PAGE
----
Permits to exit Gaza for medical treatment: Rhetoric versus reality

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In December 2018, we filed a petition together with Al Mezan Center in Gaza, demanding Israel revoke the “concern over illegal remainder in the West Bank” criterion.

In the petition we also demanded the state stop stipulating the applying patient’s relatives who are in Israel or the West Bank must return to the Gaza Strip as a condition for issuing the permit. After the state argued this was not a blanket criterion, the case ended with the court dismissing the petition.

The petition was filed after both PHRI and Al Mezan received many requests over the course of 2018 from Gaza residents in need of medical treatment whose applications had been denied by Israel because a relative was residing in Israel or the West Bank without a permit. In some cases, the refusal also cited concern the applying patient would not return to the Gaza Strip themselves. Some applicants were told they would receive a permit only if their relatives returned to the Gaza Strip.

During the hearing of the petition, the state confirmed that patients had been denied exit permits in an effort to prevent Gaza residents from taking up residence in the West Bank. Israel views this as a security threat, since passage from the West Bank into Israel is relatively easy, given the vague borders. What Israel forgets is that it is responsible for this situation. Israel’s policy of avoiding marking clear borders preserves this state of affairs – and Palestinian patients pay the price.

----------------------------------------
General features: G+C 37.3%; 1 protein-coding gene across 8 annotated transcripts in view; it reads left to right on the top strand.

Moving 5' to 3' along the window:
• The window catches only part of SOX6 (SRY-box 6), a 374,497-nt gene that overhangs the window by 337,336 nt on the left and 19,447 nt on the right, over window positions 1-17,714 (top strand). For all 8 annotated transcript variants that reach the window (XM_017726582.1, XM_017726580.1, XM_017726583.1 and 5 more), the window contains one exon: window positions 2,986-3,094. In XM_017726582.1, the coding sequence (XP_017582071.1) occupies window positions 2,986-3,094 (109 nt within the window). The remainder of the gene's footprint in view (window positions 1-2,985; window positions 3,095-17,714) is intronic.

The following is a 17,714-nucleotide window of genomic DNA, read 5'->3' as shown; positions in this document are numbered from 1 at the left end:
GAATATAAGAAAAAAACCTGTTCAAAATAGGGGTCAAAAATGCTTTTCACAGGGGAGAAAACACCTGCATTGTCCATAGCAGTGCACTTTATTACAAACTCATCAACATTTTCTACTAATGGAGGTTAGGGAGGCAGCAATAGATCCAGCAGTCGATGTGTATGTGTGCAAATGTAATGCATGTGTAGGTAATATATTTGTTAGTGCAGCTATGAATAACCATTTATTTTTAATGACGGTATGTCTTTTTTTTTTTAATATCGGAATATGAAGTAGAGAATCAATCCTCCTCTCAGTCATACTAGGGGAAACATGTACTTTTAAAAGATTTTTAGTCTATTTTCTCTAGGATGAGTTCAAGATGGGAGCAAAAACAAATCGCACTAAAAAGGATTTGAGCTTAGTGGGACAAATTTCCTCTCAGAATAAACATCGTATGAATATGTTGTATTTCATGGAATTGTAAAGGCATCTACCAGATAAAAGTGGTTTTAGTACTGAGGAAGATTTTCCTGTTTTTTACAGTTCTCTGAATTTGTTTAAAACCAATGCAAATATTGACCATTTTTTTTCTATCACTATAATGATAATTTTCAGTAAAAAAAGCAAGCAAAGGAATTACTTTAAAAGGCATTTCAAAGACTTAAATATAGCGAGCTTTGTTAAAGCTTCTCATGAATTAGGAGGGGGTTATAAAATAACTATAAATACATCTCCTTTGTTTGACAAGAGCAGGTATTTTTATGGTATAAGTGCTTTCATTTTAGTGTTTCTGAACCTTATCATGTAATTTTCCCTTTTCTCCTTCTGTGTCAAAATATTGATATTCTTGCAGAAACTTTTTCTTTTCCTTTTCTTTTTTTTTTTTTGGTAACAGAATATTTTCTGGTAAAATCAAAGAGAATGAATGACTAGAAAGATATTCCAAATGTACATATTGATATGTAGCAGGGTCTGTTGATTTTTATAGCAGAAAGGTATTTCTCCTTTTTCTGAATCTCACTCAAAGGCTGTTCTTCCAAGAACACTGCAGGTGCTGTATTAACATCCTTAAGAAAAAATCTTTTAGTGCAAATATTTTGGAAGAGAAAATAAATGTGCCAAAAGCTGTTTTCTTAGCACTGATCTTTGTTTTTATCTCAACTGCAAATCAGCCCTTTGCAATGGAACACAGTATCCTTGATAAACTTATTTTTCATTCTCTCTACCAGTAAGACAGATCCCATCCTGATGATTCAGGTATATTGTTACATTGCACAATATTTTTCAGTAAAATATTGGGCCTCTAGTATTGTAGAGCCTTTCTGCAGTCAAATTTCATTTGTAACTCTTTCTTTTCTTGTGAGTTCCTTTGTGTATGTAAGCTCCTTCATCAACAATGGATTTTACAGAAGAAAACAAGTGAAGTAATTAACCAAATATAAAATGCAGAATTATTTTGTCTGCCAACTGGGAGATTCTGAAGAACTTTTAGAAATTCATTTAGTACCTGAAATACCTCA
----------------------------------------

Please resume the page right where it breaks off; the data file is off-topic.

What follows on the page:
In order to evade having to change its policy, the state quibbled that the criterion was not applied indiscriminately: “Applications are not denied automatically or as part of a blanket policy motivated by concern over possible abuse of the permit by the applicant for the purpose of illegal stay. The consideration is made as part of the review of all relevant factors, both the concern over possible illegal stay and factors related to the purpose of the application and the humanitarian need”. The state also denied our claim that the return of relatives residing unlawfully in Israel or the West Bank is stipulated as a condition for permit issuance. The justices viewed this response as meeting all our requests.

Israel’s political decision to continue ruling the lives of OPT residents perpetuates a situation of divide and rule between the Gaza Strip and the West Bank and between these two parts and East Jerusalem. Having created a permanent borderless situation, which serves only Israel, the state uses security excuses to justify collective punishment against Gaza residents – leaving the most vulnerable – those needing medical treatment outside Gaza – to pay the price.